In a world of instant news feeds, rapidly advancing scientific research, and an overwhelming array of entertainment, it’s easy to lose touch with the quieter, more traditional ways and wisdom. But those traditions have a lot to offer. The question is, how do we integrate them into our fast-paced world?
The Bridging the Divide Program is one attempt to mesh modern science with Native tradition. Now in its second year, BTD brings together Native American youth and tribal elders, incorporating time-honored knowledge with modern ecology while acquainting students with careers in cultural and natural resource management.
Designed as a summer school course for tribal high school students, the BTD program examines landscapes and ecosystems in the context of both modern science and cultural tradition. Five weeks of classroom learning at Shoshone-Bannock Junior/Senior High School in Fort Hall, Idaho, are followed by a one-week camp at Birch Creek Outdoor Education Center near Dillon, Mont.
Instructors include high school teachers, tribal elders, and BLM and U.S. Forest Service specialists.
BTD uses a four-part curriculum. One part explains scientific ideas in the context of ancient stories. Another one ties landscapes to the history and cultural identity of Native Peoples. A third segment explores how fire has been used through history to create a diverse mosaic of habitats, and how current land managers continue to use it today. The fourth component examines ethnobotany, the study of how plants are part of the culture.
Organizers emphasize different landscapes and individual plants each year, giving students both a broad overview and a detailed study in some aspect of their ancestors’ lives. This year’s focus was on sagebrush steppe ecosystem and the bitterroot. While learning about the overall ecology of the ecosystem, students learned about and practiced skills used by previous generations to harvest, store and prepare the roots of the bitterroot, a critical source of food. Next year’s emphasis will be on riparian areas and the red willow, an age-old building material, and the cutthroat trout.
“Learning traditional skills was perhaps the biggest hit of the camp,” said BLM Tribal Coordinator Mark Sant, “but they also particularly enjoyed how the curriculum integrated modern ecology with traditional life-ways.”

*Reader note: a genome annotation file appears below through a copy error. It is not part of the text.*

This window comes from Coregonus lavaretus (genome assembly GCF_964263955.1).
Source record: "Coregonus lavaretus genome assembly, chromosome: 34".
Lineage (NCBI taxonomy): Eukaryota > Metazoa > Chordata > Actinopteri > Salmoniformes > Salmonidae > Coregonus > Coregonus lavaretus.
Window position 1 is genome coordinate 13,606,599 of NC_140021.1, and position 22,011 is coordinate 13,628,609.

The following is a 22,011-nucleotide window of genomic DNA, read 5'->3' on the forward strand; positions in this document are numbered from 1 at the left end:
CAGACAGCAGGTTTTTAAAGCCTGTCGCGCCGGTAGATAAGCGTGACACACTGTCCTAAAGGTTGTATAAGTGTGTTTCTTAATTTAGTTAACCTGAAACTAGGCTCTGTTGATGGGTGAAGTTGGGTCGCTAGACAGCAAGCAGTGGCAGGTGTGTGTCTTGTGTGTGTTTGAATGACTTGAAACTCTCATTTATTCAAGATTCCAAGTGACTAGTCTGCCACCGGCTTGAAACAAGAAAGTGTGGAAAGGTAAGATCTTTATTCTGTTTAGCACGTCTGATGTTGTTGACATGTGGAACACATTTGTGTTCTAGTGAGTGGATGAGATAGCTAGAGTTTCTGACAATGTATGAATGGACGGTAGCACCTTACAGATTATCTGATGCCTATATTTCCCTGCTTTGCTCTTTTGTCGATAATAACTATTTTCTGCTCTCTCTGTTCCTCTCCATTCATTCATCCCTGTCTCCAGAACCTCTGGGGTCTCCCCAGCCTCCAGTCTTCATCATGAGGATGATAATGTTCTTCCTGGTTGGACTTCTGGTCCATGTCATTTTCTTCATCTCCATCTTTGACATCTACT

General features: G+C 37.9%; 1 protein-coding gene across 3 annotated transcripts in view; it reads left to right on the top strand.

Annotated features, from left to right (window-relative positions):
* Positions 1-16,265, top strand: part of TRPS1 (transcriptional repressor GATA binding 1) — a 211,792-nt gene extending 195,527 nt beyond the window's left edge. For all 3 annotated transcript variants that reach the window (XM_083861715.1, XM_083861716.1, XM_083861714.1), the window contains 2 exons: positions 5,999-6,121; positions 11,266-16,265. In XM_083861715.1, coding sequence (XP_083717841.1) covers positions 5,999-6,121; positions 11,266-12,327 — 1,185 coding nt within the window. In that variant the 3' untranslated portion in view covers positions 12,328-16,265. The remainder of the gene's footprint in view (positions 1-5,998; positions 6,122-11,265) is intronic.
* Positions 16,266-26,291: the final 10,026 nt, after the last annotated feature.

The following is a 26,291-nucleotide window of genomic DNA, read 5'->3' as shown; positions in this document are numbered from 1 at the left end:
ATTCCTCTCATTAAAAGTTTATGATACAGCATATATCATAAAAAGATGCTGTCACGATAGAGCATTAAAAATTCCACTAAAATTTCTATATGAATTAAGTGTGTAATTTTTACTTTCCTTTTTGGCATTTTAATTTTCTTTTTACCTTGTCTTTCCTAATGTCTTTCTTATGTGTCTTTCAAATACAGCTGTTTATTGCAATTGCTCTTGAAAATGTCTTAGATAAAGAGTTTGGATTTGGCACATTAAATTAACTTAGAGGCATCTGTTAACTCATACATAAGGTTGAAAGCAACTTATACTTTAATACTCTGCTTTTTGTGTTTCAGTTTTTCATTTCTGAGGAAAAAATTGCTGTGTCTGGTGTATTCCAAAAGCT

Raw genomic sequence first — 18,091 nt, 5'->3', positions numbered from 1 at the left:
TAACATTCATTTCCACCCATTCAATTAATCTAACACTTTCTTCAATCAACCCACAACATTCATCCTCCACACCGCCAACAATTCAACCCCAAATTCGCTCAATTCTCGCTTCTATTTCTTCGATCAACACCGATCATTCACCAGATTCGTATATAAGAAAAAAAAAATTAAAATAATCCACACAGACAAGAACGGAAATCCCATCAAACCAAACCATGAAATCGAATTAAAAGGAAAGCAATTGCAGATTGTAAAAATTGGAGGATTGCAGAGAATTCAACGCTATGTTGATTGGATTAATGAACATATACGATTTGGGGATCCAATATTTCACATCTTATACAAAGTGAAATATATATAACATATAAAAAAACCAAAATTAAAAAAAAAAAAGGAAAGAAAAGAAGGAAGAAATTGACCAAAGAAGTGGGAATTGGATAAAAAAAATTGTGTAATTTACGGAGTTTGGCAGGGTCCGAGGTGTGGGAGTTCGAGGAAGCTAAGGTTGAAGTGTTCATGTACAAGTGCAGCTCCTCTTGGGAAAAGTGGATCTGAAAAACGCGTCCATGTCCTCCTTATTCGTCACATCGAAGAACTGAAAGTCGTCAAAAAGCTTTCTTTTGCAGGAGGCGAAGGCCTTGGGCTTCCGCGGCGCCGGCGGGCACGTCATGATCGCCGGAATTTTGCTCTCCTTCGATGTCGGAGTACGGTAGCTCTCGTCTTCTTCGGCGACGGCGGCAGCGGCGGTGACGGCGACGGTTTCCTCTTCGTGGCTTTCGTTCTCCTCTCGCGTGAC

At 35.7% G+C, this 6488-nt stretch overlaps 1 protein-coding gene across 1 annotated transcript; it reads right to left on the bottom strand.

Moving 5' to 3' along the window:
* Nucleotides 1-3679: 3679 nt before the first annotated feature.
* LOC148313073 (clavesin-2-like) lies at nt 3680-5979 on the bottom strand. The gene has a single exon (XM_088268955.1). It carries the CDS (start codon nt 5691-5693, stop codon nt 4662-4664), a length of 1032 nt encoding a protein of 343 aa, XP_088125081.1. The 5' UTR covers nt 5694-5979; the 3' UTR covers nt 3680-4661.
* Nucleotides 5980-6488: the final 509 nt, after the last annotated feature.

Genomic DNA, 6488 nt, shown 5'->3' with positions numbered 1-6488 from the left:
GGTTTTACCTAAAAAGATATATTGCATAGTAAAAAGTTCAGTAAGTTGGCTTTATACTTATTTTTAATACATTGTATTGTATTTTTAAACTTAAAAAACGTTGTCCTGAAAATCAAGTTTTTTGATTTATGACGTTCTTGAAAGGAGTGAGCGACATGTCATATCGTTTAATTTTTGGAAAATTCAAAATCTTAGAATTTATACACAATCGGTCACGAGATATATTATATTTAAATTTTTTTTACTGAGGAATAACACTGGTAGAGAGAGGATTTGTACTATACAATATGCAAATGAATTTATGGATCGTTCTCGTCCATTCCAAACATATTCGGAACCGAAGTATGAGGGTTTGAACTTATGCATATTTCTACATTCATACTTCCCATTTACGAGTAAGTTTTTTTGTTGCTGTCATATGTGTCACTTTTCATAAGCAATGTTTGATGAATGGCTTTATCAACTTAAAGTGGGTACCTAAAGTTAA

Sant came up with the idea for the field camp while working for the Beaverhead-Deerlodge National Forest. Interest and participation in the program is growing. At this year’s camp held June 19-25, four tribal elders from the Shoshone-Bannock Tribe of Fort Hall and the Confederated Salish-Kootenai Tribe from Flathead led the group in traditional skills, while BLM and U.S. Forest Service employees addressed possible careers in cultural and natural resource management. Many of last year’s students returned in 2011, and prepared a presentation of their own to promote the program at the annual Bannock gathering held in Ft. Hall on August 8-9.
The program is jointly funded by the BLM and U.S. Forest Service. Sant hopes to secure additional funding to continue the camp at Dillon and establish additional camps in other field offices.
For more information, contact Mark Sant at 406-896-5263.
It was an unusually long and cold winter. The hunters could not find any game, and the food stores of the village were just about gone. The old woman left her lodge and went out in the cold winter to ask the creator to help her people. As she sat down praying in the crisp air, tears streamed down her face. Teardrops flowed through her long straggly gray tresses, dropping onto the snow-covered ground. In answer to her prayers, the tears turned into bright pink flowers as the creator gave bitterroot to the Salish people.
Long before explorers Lewis and Clark wrote about the beautiful purplish-pink flower of the bitterroot, Native Americans were using its roots for food and trade. Both the Salish and Shoshone-Bannock peoples dug the roots in the early spring and dried quantities of it for storage and use during the winter months. The root was too bitter to eat unless it was cooked, and it was usually mixed with berries or meat. The bitterroot plant (Lewisia rediviva) grows on gravelly to heavy, usually dry, soil in scablands or foothills areas. It is found on sagebrush covered plains and lower mountain slopes, in western and south central Montana.